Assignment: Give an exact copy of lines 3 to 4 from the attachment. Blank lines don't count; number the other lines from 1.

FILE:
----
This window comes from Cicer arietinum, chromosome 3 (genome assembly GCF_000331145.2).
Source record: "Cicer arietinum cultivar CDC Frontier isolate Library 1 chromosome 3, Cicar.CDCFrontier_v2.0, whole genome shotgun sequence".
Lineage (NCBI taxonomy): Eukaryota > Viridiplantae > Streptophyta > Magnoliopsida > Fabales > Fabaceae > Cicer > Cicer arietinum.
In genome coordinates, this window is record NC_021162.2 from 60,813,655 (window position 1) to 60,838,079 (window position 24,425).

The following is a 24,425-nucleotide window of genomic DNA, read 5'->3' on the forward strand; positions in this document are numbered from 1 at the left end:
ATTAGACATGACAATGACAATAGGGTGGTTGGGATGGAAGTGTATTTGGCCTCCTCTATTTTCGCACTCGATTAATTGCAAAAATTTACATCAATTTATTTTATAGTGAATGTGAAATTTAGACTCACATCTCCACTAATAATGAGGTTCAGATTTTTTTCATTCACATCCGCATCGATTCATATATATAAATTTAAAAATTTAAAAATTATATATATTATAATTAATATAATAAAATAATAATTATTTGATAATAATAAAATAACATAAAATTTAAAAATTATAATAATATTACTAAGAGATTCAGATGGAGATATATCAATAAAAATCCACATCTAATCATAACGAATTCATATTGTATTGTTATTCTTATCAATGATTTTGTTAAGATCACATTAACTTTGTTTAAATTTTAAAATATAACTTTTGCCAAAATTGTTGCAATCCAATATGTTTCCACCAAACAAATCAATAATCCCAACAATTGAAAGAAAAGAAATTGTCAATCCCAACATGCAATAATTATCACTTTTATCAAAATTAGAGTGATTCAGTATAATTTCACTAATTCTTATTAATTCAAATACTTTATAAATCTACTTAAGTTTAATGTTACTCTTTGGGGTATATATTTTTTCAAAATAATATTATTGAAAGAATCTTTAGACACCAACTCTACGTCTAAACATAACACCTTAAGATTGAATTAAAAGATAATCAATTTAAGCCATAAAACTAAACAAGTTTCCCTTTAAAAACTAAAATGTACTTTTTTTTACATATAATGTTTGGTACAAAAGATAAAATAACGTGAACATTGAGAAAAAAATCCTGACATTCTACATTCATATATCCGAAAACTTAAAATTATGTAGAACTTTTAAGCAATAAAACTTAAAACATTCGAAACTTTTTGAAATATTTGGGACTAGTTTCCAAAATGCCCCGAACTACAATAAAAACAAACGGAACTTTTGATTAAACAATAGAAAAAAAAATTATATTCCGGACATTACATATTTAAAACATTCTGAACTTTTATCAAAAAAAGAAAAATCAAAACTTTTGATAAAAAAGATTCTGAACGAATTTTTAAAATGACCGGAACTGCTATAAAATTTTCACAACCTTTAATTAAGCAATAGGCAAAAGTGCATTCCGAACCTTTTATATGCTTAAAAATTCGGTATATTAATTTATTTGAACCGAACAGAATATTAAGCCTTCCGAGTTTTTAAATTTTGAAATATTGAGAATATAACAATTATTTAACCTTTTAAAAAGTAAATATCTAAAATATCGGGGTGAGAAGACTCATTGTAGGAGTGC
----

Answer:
Lineage (NCBI taxonomy): Eukaryota > Viridiplantae > Streptophyta > Magnoliopsida > Fabales > Fabaceae > Cicer > Cicer arietinum.
In genome coordinates, this window is record NC_021162.2 from 60,813,655 (window position 1) to 60,838,079 (window position 24,425).